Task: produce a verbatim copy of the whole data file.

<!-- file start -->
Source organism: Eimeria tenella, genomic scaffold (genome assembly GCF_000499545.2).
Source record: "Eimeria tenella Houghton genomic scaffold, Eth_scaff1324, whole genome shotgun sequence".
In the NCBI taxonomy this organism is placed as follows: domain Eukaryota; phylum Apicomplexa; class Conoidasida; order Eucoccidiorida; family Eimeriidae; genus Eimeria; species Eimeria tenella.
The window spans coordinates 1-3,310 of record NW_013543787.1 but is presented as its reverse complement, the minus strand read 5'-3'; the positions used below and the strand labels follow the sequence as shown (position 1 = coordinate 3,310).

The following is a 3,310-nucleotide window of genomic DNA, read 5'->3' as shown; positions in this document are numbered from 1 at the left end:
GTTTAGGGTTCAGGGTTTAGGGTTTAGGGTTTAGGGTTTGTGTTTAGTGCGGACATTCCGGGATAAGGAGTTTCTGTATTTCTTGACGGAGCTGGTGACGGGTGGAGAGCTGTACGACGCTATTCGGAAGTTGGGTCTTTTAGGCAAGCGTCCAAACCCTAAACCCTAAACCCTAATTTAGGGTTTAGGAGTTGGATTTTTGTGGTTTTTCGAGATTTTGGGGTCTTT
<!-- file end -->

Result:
Source organism: Eimeria tenella, genomic scaffold (genome assembly GCF_000499545.2).
Source record: "Eimeria tenella Houghton genomic scaffold, Eth_scaff1324, whole genome shotgun sequence".
In the NCBI taxonomy this organism is placed as follows: domain Eukaryota; phylum Apicomplexa; class Conoidasida; order Eucoccidiorida; family Eimeriidae; genus Eimeria; species Eimeria tenella.
The window spans coordinates 1-3,310 of record NW_013543787.1 but is presented as its reverse complement, the minus strand read 5'-3'; the positions used below and the strand labels follow the sequence as shown (position 1 = coordinate 3,310).

The following is a 3,310-nucleotide window of genomic DNA, read 5'->3' as shown; positions in this document are numbered from 1 at the left end:
GTTTAGGGTTCAGGGTTTAGGGTTTAGGGTTTAGGGTTTGTGTTTAGTGCGGACATTCCGGGATAAGGAGTTTCTGTATTTCTTGACGGAGCTGGTGACGGGTGGAGAGCTGTACGACGCTATTCGGAAGTTGGGTCTTTTAGGCAAGCGTCCAAACCCTAAACCCTAAACCCTAATTTAGGGTTTAGGAGTTGGATTTTTGTGGTTTTTCGAGATTTTGGGGTCTTT